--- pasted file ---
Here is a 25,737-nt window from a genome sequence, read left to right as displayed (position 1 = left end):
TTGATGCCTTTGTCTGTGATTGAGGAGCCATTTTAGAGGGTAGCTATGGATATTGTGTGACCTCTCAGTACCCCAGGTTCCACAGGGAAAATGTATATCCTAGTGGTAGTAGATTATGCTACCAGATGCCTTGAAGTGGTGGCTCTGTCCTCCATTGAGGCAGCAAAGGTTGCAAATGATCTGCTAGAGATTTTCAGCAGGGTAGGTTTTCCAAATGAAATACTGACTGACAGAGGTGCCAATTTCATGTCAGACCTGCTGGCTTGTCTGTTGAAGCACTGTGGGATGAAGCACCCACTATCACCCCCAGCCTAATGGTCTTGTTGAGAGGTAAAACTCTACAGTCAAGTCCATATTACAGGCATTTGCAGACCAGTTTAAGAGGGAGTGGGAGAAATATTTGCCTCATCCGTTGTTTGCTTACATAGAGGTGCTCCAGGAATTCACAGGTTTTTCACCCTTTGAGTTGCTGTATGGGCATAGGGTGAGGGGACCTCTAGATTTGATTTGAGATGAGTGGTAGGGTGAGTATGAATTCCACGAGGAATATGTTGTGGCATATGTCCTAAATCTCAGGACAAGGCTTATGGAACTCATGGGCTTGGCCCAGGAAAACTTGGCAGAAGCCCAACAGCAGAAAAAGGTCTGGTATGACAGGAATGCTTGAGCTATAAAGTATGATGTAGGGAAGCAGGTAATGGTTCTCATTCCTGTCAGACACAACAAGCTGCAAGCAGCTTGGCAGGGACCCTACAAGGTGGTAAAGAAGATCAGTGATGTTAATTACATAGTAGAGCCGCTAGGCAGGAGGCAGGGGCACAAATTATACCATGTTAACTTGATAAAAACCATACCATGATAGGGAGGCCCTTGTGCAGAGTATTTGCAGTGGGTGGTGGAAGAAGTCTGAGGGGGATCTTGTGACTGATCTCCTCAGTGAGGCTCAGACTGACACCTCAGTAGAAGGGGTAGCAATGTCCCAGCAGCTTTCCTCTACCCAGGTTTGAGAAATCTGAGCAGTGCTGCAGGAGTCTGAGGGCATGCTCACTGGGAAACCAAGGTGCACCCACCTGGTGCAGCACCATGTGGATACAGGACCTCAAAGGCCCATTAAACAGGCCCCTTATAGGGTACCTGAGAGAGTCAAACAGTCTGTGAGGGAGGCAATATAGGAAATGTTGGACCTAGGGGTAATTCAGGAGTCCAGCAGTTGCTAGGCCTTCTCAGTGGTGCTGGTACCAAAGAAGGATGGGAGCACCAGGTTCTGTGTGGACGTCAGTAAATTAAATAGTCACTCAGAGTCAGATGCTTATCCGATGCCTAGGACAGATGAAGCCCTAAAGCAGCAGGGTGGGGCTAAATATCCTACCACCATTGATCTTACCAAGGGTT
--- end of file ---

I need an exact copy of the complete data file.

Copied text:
Here is a 25,737-nt window from a genome sequence, read left to right as displayed (position 1 = left end):
TTGATGCCTTTGTCTGTGATTGAGGAGCCATTTTAGAGGGTAGCTATGGATATTGTGTGACCTCTCAGTACCCCAGGTTCCACAGGGAAAATGTATATCCTAGTGGTAGTAGATTATGCTACCAGATGCCTTGAAGTGGTGGCTCTGTCCTCCATTGAGGCAGCAAAGGTTGCAAATGATCTGCTAGAGATTTTCAGCAGGGTAGGTTTTCCAAATGAAATACTGACTGACAGAGGTGCCAATTTCATGTCAGACCTGCTGGCTTGTCTGTTGAAGCACTGTGGGATGAAGCACCCACTATCACCCCCAGCCTAATGGTCTTGTTGAGAGGTAAAACTCTACAGTCAAGTCCATATTACAGGCATTTGCAGACCAGTTTAAGAGGGAGTGGGAGAAATATTTGCCTCATCCGTTGTTTGCTTACATAGAGGTGCTCCAGGAATTCACAGGTTTTTCACCCTTTGAGTTGCTGTATGGGCATAGGGTGAGGGGACCTCTAGATTTGATTTGAGATGAGTGGTAGGGTGAGTATGAATTCCACGAGGAATATGTTGTGGCATATGTCCTAAATCTCAGGACAAGGCTTATGGAACTCATGGGCTTGGCCCAGGAAAACTTGGCAGAAGCCCAACAGCAGAAAAAGGTCTGGTATGACAGGAATGCTTGAGCTATAAAGTATGATGTAGGGAAGCAGGTAATGGTTCTCATTCCTGTCAGACACAACAAGCTGCAAGCAGCTTGGCAGGGACCCTACAAGGTGGTAAAGAAGATCAGTGATGTTAATTACATAGTAGAGCCGCTAGGCAGGAGGCAGGGGCACAAATTATACCATGTTAACTTGATAAAAACCATACCATGATAGGGAGGCCCTTGTGCAGAGTATTTGCAGTGGGTGGTGGAAGAAGTCTGAGGGGGATCTTGTGACTGATCTCCTCAGTGAGGCTCAGACTGACACCTCAGTAGAAGGGGTAGCAATGTCCCAGCAGCTTTCCTCTACCCAGGTTTGAGAAATCTGAGCAGTGCTGCAGGAGTCTGAGGGCATGCTCACTGGGAAACCAAGGTGCACCCACCTGGTGCAGCACCATGTGGATACAGGACCTCAAAGGCCCATTAAACAGGCCCCTTATAGGGTACCTGAGAGAGTCAAACAGTCTGTGAGGGAGGCAATATAGGAAATGTTGGACCTAGGGGTAATTCAGGAGTCCAGCAGTTGCTAGGCCTTCTCAGTGGTGCTGGTACCAAAGAAGGATGGGAGCACCAGGTTCTGTGTGGACGTCAGTAAATTAAATAGTCACTCAGAGTCAGATGCTTATCCGATGCCTAGGACAGATGAAGCCCTAAAGCAGCAGGGTGGGGCTAAATATCCTACCACCATTGATCTTACCAAGGGTT